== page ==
ECONOMY

State heeds Wieser on use of reserves

Euro Working Group (EWG) head Thomas Wieser has called on Athens to make the most of its available cash reserves in order to repay the state’s dues, while Labor Ministry sources have confirmed that an amendment will soon secure the state the right to use social security funds’ reserves.

Wieser stated on Wednesday on Austrian state TV that Greece has cash for the next few weeks and months: “reserves in the budget, reserves in the social security funds, reserves in state corporations.” He effectively advised the Greek authorities to utilize those reserves to cover the country’s needs given that there seems to be no intention on the part of the eurozone to disburse any bailout installments to Athens at this point.

The EWG head added that a complete package of reforms will have to be processed first before the money comes to Greece as this serves the mutual interest to which the Greek government “cannot turn a blind eye.”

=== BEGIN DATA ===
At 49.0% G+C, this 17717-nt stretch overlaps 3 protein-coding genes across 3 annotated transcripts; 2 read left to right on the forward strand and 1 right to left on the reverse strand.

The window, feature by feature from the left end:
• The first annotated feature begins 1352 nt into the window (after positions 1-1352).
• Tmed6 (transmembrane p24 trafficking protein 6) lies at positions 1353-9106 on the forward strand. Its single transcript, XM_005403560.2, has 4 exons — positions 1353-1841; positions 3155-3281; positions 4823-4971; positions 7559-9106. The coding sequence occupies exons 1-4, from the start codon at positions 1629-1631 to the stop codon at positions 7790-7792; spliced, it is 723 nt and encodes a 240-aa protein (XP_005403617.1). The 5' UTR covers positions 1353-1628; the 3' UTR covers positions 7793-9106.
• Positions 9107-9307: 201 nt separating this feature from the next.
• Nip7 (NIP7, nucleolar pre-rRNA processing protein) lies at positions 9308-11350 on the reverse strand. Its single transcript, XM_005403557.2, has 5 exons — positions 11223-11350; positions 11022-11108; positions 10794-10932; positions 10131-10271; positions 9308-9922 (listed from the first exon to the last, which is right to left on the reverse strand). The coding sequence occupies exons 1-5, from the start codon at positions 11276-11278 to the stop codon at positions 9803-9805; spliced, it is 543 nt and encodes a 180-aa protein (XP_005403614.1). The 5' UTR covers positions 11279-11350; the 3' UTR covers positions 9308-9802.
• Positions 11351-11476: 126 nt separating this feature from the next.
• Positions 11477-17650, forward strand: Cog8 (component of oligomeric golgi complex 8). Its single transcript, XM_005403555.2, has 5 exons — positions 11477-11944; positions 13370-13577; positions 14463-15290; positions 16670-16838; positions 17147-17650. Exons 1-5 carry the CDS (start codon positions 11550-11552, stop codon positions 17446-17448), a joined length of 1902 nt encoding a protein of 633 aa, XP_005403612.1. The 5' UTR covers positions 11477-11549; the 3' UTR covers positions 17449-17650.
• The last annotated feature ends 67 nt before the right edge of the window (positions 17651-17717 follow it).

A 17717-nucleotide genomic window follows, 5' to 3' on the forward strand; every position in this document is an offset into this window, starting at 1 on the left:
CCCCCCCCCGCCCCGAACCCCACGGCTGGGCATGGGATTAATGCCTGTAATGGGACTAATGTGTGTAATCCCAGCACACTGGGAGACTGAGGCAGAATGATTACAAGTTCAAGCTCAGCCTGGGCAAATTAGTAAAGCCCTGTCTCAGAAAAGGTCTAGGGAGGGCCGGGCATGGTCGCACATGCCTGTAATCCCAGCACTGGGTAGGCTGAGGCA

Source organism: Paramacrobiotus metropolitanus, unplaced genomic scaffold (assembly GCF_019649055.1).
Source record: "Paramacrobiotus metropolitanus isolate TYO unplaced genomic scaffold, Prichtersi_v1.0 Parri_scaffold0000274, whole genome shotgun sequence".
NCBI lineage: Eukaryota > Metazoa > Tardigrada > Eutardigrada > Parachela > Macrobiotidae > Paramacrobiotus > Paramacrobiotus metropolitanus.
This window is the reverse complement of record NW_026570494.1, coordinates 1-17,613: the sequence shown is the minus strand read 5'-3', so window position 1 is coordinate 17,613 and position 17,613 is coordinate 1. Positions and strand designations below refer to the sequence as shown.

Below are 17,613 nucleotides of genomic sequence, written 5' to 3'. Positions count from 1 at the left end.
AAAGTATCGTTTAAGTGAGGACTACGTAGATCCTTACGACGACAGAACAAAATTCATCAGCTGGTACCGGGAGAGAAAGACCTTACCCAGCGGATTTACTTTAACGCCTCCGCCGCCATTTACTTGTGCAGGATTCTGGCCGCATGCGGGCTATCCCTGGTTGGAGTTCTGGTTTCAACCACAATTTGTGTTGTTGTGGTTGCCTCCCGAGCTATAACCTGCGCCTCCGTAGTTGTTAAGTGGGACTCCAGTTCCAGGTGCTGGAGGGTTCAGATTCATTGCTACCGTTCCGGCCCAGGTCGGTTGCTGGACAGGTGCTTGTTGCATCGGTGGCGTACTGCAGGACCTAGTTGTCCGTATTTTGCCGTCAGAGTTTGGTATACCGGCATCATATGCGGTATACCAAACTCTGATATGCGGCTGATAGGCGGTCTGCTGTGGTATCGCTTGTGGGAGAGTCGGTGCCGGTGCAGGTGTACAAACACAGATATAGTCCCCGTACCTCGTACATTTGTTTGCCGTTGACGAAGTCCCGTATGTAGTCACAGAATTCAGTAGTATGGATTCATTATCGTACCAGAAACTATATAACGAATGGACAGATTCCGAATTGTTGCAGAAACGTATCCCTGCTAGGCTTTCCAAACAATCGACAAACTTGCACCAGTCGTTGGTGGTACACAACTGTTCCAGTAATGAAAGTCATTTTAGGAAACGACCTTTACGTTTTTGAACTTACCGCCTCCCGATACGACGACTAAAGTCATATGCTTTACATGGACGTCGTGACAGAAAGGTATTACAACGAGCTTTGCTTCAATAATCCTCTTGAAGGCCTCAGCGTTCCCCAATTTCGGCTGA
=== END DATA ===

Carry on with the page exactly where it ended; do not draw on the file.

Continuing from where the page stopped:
Wieser appeared optimistic that once the April-July obstacles are cleared, which he considers possible, the situation in Greece will start to improve constantly after August. He said that servicing the Greek debt will be “very easy indeed” and criticized the previous Greek government for not promoting all the necessary reforms, before adding that more reforms and liberalization steps are required.

Meanwhile the state’s three-month treasury bill issue was covered on Wednesday, drawing 1.3 billion euros that will reach the required 1.6 billion on Thursday with the supplementary offers. That was meant to cover the T-bills maturing on Friday, but the interest rate rose from 2.5 percent last month to 2.7 percent.

Given that commercial banks have reached their T-bill purchase limit and are only recycling those they already possess, the remainder of the issue is being covered by the Bank of Greece, which is using the disposable cash of other state entities. However even the central bank’s government debt holdings are piling up, as the BoG already has more than 2 billion euros in T-bills.